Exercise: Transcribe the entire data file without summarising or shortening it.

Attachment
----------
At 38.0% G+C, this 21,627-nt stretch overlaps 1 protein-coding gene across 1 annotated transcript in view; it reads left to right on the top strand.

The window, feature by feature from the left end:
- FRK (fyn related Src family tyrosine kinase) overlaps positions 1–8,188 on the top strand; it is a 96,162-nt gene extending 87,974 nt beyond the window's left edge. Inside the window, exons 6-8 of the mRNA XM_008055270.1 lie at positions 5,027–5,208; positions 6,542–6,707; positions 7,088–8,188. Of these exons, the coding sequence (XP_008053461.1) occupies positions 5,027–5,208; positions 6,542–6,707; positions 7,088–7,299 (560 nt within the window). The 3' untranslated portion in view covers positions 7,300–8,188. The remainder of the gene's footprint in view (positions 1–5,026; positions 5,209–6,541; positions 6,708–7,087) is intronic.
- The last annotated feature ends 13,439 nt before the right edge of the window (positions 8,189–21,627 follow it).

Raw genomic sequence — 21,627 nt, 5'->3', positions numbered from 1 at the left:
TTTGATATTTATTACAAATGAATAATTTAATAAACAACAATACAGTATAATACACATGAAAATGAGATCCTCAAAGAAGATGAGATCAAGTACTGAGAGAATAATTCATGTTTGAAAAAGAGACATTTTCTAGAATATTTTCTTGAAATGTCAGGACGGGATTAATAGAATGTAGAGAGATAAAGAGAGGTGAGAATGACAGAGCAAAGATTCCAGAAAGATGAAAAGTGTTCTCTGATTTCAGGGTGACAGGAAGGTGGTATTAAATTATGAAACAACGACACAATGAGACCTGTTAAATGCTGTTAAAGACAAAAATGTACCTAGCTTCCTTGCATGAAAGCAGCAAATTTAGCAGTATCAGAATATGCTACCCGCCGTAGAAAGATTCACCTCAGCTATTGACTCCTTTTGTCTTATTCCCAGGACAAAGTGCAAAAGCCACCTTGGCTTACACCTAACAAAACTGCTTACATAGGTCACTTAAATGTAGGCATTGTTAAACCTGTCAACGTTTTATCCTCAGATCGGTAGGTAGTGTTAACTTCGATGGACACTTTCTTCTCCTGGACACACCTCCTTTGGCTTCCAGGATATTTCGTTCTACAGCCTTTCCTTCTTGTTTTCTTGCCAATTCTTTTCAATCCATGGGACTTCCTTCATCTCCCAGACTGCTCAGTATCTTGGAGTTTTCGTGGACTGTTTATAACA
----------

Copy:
At 38.0% G+C, this 21,627-nt stretch overlaps 1 protein-coding gene across 1 annotated transcript in view; it reads left to right on the top strand.

The window, feature by feature from the left end:
- FRK (fyn related Src family tyrosine kinase) overlaps positions 1–8,188 on the top strand; it is a 96,162-nt gene extending 87,974 nt beyond the window's left edge. Inside the window, exons 6-8 of the mRNA XM_008055270.1 lie at positions 5,027–5,208; positions 6,542–6,707; positions 7,088–8,188. Of these exons, the coding sequence (XP_008053461.1) occupies positions 5,027–5,208; positions 6,542–6,707; positions 7,088–7,299 (560 nt within the window). The 3' untranslated portion in view covers positions 7,300–8,188. The remainder of the gene's footprint in view (positions 1–5,026; positions 5,209–6,541; positions 6,708–7,087) is intronic.
- The last annotated feature ends 13,439 nt before the right edge of the window (positions 8,189–21,627 follow it).

Raw genomic sequence — 21,627 nt, 5'->3', positions numbered from 1 at the left:
TTTGATATTTATTACAAATGAATAATTTAATAAACAACAATACAGTATAATACACATGAAAATGAGATCCTCAAAGAAGATGAGATCAAGTACTGAGAGAATAATTCATGTTTGAAAAAGAGACATTTTCTAGAATATTTTCTTGAAATGTCAGGACGGGATTAATAGAATGTAGAGAGATAAAGAGAGGTGAGAATGACAGAGCAAAGATTCCAGAAAGATGAAAAGTGTTCTCTGATTTCAGGGTGACAGGAAGGTGGTATTAAATTATGAAACAACGACACAATGAGACCTGTTAAATGCTGTTAAAGACAAAAATGTACCTAGCTTCCTTGCATGAAAGCAGCAAATTTAGCAGTATCAGAATATGCTACCCGCCGTAGAAAGATTCACCTCAGCTATTGACTCCTTTTGTCTTATTCCCAGGACAAAGTGCAAAAGCCACCTTGGCTTACACCTAACAAAACTGCTTACATAGGTCACTTAAATGTAGGCATTGTTAAACCTGTCAACGTTTTATCCTCAGATCGGTAGGTAGTGTTAACTTCGATGGACACTTTCTTCTCCTGGACACACCTCCTTTGGCTTCCAGGATATTTCGTTCTACAGCCTTTCCTTCTTGTTTTCTTGCCAATTCTTTTCAATCCATGGGACTTCCTTCATCTCCCAGACTGCTCAGTATCTTGGAGTTTTCGTGGACTGTTTATAACA